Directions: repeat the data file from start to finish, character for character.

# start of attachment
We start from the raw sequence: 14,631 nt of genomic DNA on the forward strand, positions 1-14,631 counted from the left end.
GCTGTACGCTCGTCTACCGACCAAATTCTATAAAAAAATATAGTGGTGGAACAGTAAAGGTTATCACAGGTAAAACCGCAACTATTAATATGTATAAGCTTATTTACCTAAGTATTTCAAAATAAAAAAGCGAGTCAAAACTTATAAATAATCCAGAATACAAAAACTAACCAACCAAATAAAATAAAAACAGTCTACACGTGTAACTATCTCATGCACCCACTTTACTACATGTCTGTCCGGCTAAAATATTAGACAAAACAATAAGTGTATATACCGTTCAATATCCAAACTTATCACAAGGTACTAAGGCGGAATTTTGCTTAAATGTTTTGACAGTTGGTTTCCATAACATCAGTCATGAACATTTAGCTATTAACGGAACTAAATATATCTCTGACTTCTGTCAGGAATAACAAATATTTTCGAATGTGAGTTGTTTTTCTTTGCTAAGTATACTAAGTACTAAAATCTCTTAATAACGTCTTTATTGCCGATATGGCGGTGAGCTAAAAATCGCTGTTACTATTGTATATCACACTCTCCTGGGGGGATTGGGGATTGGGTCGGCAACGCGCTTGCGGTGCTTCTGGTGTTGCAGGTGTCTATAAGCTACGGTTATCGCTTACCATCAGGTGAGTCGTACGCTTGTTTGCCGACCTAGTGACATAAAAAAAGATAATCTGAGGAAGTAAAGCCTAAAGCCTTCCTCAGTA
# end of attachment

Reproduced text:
We start from the raw sequence: 14,631 nt of genomic DNA on the forward strand, positions 1-14,631 counted from the left end.
GCTGTACGCTCGTCTACCGACCAAATTCTATAAAAAAATATAGTGGTGGAACAGTAAAGGTTATCACAGGTAAAACCGCAACTATTAATATGTATAAGCTTATTTACCTAAGTATTTCAAAATAAAAAAGCGAGTCAAAACTTATAAATAATCCAGAATACAAAAACTAACCAACCAAATAAAATAAAAACAGTCTACACGTGTAACTATCTCATGCACCCACTTTACTACATGTCTGTCCGGCTAAAATATTAGACAAAACAATAAGTGTATATACCGTTCAATATCCAAACTTATCACAAGGTACTAAGGCGGAATTTTGCTTAAATGTTTTGACAGTTGGTTTCCATAACATCAGTCATGAACATTTAGCTATTAACGGAACTAAATATATCTCTGACTTCTGTCAGGAATAACAAATATTTTCGAATGTGAGTTGTTTTTCTTTGCTAAGTATACTAAGTACTAAAATCTCTTAATAACGTCTTTATTGCCGATATGGCGGTGAGCTAAAAATCGCTGTTACTATTGTATATCACACTCTCCTGGGGGGATTGGGGATTGGGTCGGCAACGCGCTTGCGGTGCTTCTGGTGTTGCAGGTGTCTATAAGCTACGGTTATCGCTTACCATCAGGTGAGTCGTACGCTTGTTTGCCGACCTAGTGACATAAAAAAAGATAATCTGAGGAAGTAAAGCCTAAAGCCTTCCTCAGTA